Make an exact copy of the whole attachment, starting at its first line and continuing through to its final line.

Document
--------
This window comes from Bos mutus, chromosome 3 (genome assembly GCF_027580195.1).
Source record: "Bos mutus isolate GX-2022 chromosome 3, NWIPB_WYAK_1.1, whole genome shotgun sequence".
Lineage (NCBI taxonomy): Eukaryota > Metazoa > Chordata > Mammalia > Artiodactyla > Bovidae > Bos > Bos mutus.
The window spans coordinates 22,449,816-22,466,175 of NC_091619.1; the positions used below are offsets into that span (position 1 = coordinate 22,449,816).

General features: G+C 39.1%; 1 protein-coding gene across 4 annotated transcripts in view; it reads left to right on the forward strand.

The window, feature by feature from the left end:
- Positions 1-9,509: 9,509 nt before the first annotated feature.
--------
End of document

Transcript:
This window comes from Bos mutus, chromosome 3 (genome assembly GCF_027580195.1).
Source record: "Bos mutus isolate GX-2022 chromosome 3, NWIPB_WYAK_1.1, whole genome shotgun sequence".
Lineage (NCBI taxonomy): Eukaryota > Metazoa > Chordata > Mammalia > Artiodactyla > Bovidae > Bos > Bos mutus.
The window spans coordinates 22,449,816-22,466,175 of NC_091619.1; the positions used below are offsets into that span (position 1 = coordinate 22,449,816).

General features: G+C 39.1%; 1 protein-coding gene across 4 annotated transcripts in view; it reads left to right on the forward strand.

The window, feature by feature from the left end:
- Positions 1-9,509: 9,509 nt before the first annotated feature.